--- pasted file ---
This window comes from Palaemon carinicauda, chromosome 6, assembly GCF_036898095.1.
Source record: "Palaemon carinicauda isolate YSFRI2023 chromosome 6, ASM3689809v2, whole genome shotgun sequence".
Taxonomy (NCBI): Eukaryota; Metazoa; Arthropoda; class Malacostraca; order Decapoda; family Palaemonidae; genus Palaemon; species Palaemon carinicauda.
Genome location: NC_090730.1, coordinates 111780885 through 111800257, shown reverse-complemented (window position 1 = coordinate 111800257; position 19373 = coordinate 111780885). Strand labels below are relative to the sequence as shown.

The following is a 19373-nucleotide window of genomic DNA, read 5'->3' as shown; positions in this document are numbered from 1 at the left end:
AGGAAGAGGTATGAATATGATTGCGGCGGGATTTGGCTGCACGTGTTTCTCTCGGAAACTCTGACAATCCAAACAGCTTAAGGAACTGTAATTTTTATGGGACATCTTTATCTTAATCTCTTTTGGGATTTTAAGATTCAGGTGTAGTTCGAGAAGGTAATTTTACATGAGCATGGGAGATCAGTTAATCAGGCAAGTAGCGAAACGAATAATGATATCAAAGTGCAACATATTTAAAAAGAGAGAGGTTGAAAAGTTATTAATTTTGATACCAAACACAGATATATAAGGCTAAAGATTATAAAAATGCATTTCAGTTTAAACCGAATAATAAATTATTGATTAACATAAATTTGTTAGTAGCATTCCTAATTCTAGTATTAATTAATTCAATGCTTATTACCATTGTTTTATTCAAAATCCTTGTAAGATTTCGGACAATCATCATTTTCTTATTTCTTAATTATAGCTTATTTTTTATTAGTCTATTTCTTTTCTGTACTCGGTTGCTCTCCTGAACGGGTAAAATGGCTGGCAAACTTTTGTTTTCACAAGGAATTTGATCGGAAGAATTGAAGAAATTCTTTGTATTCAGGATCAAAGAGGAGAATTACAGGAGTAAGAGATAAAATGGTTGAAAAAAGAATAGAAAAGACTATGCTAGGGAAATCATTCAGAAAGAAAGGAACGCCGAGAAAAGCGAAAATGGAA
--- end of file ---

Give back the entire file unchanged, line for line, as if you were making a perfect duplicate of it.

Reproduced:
This window comes from Palaemon carinicauda, chromosome 6, assembly GCF_036898095.1.
Source record: "Palaemon carinicauda isolate YSFRI2023 chromosome 6, ASM3689809v2, whole genome shotgun sequence".
Taxonomy (NCBI): Eukaryota; Metazoa; Arthropoda; class Malacostraca; order Decapoda; family Palaemonidae; genus Palaemon; species Palaemon carinicauda.
Genome location: NC_090730.1, coordinates 111780885 through 111800257, shown reverse-complemented (window position 1 = coordinate 111800257; position 19373 = coordinate 111780885). Strand labels below are relative to the sequence as shown.

The following is a 19373-nucleotide window of genomic DNA, read 5'->3' as shown; positions in this document are numbered from 1 at the left end:
AGGAAGAGGTATGAATATGATTGCGGCGGGATTTGGCTGCACGTGTTTCTCTCGGAAACTCTGACAATCCAAACAGCTTAAGGAACTGTAATTTTTATGGGACATCTTTATCTTAATCTCTTTTGGGATTTTAAGATTCAGGTGTAGTTCGAGAAGGTAATTTTACATGAGCATGGGAGATCAGTTAATCAGGCAAGTAGCGAAACGAATAATGATATCAAAGTGCAACATATTTAAAAAGAGAGAGGTTGAAAAGTTATTAATTTTGATACCAAACACAGATATATAAGGCTAAAGATTATAAAAATGCATTTCAGTTTAAACCGAATAATAAATTATTGATTAACATAAATTTGTTAGTAGCATTCCTAATTCTAGTATTAATTAATTCAATGCTTATTACCATTGTTTTATTCAAAATCCTTGTAAGATTTCGGACAATCATCATTTTCTTATTTCTTAATTATAGCTTATTTTTTATTAGTCTATTTCTTTTCTGTACTCGGTTGCTCTCCTGAACGGGTAAAATGGCTGGCAAACTTTTGTTTTCACAAGGAATTTGATCGGAAGAATTGAAGAAATTCTTTGTATTCAGGATCAAAGAGGAGAATTACAGGAGTAAGAGATAAAATGGTTGAAAAAAGAATAGAAAAGACTATGCTAGGGAAATCATTCAGAAAGAAAGGAACGCCGAGAAAAGCGAAAATGGAA